There were mammoth jets on display at the Berlin Air show this year. And then, there was the mini-plane Thor, the world’s first 3D printed aircraft.
Built by industry leader Airbus, Thor is a windowless plane, weighing just 21 kilos and is less than four metres long. Thor, short for Test Of High-Tech Objectives in Reality is actually drone resembling a model airplane.
The plane is made from a substance called polyamide and the only parts not 3D printed are the electrical elements.
The pilotless propeller aircraft is only the taste of the things to come, according to the aerospace giant Airbus. 3D printing in aviation promises to save time, fuel and money.
Speaking at the International Aerospace Exhibition and Air Show in Berlin,Detlev Konigorski, in-charge of developing Thor for Airbus said,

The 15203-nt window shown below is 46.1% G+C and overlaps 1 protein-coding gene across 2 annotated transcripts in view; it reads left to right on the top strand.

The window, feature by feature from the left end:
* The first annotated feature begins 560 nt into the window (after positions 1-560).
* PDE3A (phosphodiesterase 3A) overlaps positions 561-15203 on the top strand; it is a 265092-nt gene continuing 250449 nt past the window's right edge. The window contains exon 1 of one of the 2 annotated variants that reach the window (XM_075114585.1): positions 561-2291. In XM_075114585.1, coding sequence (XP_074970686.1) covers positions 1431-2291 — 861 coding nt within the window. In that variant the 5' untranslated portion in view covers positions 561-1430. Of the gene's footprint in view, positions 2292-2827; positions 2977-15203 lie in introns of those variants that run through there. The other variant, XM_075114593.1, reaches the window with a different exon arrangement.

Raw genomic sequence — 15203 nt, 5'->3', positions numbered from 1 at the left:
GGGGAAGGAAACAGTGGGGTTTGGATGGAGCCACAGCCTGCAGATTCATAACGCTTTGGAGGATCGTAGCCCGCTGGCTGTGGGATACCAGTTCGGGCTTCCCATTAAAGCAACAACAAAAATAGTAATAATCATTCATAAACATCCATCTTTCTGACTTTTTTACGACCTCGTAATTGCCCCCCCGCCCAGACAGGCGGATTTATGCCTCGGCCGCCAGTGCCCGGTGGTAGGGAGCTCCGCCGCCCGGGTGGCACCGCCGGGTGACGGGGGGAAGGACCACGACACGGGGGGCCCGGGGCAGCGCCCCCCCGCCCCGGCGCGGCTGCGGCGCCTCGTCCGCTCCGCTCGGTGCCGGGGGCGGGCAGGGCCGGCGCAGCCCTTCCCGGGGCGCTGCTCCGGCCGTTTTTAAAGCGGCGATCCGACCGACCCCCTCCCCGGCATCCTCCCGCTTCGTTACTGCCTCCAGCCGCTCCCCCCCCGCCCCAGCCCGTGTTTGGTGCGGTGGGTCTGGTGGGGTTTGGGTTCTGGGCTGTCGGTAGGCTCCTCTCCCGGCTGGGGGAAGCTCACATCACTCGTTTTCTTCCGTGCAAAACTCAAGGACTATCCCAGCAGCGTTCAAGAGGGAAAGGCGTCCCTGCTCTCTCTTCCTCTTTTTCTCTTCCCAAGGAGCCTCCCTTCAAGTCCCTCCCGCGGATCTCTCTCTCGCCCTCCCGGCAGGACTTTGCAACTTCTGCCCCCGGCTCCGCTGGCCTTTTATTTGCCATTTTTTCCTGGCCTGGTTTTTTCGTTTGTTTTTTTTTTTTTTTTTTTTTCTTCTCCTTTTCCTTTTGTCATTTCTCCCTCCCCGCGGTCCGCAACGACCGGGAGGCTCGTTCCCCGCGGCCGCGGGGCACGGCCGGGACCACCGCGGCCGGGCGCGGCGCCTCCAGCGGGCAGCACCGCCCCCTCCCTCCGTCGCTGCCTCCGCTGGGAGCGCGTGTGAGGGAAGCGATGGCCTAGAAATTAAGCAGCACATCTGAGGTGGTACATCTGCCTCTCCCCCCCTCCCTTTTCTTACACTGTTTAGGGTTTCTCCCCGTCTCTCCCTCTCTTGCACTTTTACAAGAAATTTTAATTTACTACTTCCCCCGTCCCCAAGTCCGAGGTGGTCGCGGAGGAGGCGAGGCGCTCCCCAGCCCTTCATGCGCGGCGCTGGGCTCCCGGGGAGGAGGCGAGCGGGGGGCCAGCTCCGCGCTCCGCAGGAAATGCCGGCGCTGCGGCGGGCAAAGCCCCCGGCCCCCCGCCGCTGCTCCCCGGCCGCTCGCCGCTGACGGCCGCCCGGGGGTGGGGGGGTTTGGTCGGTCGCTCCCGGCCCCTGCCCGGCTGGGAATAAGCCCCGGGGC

“This is a test of what’s possible with 3D printing technology. We want to see if we can speed up the development process by using 3D printing not just for individual parts but for an entire system.”
3D printing is already being used by both Airbus and Boeing, for making parts for their passenger jets the A350 and B787 Dreamliner respectively. The disruptive technology have the advantage of requiring no tools other than a 3D printer and can be made very quickly. It also has the added advantage of producing no manufacturing waste.